So the chants of some drunken people in an audience is now legal and something that can be used in court?

    Actually, yes. The FCC can be used as precedent when the fined public broadcasters for swears let out by the audience. That is why today nothing is “live”, but actually on at least a nine second delay. Watch a few football and baseball games on a network station for when they suddenly drop audio to get rid of swears. Being on cable, TNA does not have bleep their broadcasts, but their show is taped and therefore they can be held accountable.

    That said, going after TNA for something said in the audience would be a stretch. The real issue is when they repackaged the chants into an advertisement. Something happening in the audience is beyond their control; an advertisement is a clear usage that they did not have to do. Guest#5940 wraps this up:

    They were not part of a live broadcast. The chants were in a pre-made advertisement for a PPV, used so everybody would know that this was ECW related. Huge difference.

    As for TNA having lawyers, TNA does not have a good track record of getting things done right. They have advertised wrestlers not under contract multiple times, in spite of having been burned multiple times. They show the negative signs of not having a cleanly defined power structure. Often they seem to be chasing their own tail. So I wouldn’t put too much stock in TNA having lawyers who can tell them where to toe the line until I see internal memos.

    Rich wasn’t the only angry one in the audience last week as Guest#0038 contends:

    How do you know with such certainty that TNA’s gotten out of the hole the past couple years?

    What made me want to finally post this question was your response to the ROH subject from last time, which was so incredibly off the mark that if I didn’t like your column so much I’d probably just stop reading. For instance:

    “…they started to only use local talent.”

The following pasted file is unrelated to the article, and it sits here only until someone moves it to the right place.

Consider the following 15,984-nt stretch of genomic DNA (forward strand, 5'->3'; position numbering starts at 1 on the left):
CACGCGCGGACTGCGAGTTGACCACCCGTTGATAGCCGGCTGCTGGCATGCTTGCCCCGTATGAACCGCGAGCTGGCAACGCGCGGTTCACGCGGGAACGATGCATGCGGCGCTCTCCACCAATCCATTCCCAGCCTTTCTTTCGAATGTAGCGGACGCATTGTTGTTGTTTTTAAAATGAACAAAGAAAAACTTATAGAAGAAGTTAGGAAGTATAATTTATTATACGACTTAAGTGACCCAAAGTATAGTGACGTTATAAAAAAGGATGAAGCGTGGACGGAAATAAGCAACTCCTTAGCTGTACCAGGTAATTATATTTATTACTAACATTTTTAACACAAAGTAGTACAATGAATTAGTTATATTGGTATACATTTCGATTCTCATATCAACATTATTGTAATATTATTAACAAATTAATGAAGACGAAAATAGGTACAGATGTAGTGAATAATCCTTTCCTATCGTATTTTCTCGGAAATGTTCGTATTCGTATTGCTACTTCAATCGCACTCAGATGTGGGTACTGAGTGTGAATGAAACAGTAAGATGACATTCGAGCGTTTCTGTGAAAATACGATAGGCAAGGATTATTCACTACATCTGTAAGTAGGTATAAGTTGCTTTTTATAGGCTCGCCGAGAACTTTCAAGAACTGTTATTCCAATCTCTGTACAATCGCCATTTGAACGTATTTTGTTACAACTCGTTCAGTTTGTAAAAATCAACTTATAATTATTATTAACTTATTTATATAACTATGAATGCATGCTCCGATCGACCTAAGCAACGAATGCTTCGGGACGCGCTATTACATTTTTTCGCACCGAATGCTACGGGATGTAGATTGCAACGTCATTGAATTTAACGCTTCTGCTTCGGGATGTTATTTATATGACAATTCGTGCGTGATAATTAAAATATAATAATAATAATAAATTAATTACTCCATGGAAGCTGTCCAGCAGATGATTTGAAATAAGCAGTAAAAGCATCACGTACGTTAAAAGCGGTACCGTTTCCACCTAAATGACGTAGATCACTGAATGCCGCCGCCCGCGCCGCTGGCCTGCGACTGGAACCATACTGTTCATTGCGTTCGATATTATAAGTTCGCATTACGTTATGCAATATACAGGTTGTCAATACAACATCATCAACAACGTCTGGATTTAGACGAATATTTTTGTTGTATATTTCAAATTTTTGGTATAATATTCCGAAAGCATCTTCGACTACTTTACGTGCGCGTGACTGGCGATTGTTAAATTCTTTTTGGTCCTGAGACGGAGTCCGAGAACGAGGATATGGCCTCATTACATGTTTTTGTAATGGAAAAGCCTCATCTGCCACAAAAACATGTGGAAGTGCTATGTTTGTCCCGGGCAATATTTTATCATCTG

Really. They’re based out of the northeast. They routinely use….

    The list was quite long. Anyway, “local talent” may have been an overstatement as the term should have been “more talent closer to the area with fewer people flown in.” And this actually happened two and half years ago. In Issue #19 on February 2, 2008 of the Journal the lead story was all about the cut backs that ROH was making at the time that they needed to do to make it a much more stable organization. Here’s the full story:

    LEAD STORY: ROH makes cutbacks

    After weeks of debate in the Editorials section here in the Journal, news broke this week that Ring of Honor is having financial difficulties. Although not many details are available, what the Journal has learned is that ROH has failed to increase DVD sales and live events attendance as the company has added more shows, gone further from its home base, and added more expensive talent to the roster.

    Many would like to blame PPV for troubles within ROH, but PPV is most likely not a major factor. PPV companies take six to eight months to pay content providers, so ROH must have been prepared to not have that cash on hand when they entered the PPV market. This was a mistake that ECW made as they did not realize there could be that much of a lag time and they never had the cash on hand to continue operations through their bi-monthly PPV era.

    Several cutbacks have already been made in order to reel in out of control and unsubstantiated growth. For instance, Daniel Puder will not be flown in from the west coast due to plane fare being relatively high. ROH will also rotate the major names to different shows, rarely having the major names available on one card. They will also use more local talent to fill in cards.

    Before ROH moved to PPV, wrestlers were asked to sign contracts that basically bared them from working for WWE and TNA. ROH may have to allow some wrestlers to leave that contract if they cannot provide enough work, just as ECW did later in its life. Also, in order for performers to make a living, ROH will have to allow them more control over their individual schedules again in order for them to make a living. Many ROH stars due well in other countries and may chose to take extended tours overseas.

    ROH has also cut down on the number of live events scheduled for the year, but not by a large amount. They are still planning two shows in Orlando during WrestleMania weekend in order to try to spread their name. Outside of this, though, events are more in ROH strongholds of Philadelphia, Boston, New Jersey, New York, Chicago, Detroit, and Dayton and not in more far flung or growing markets.

    Despite the cutbacks, this may be beneficial to ROH in the long run. By being forced to scale back operations and grow at a slower pace, ROH may be able to recuperate losses and focus on core growth areas instead of trying to grow everywhere. While this means ROH will not be able to reach the revenue level or reach of TNA any time soon, it does leave ROH a possible future where they are not overextended and over cost.

    And what part of that has not come true? Our Guest continues:

    “…the company is stable and likely profitable by a small margin”

    How do you know? They’re not publicly traded.

    Supposition based on what was known two years ago and estimates based on their growth and expenses since then. Small margin is relative in comparison to the WWE. So long as they are profitable, things should be fine. Anything else?

    “They have few fixed costs.”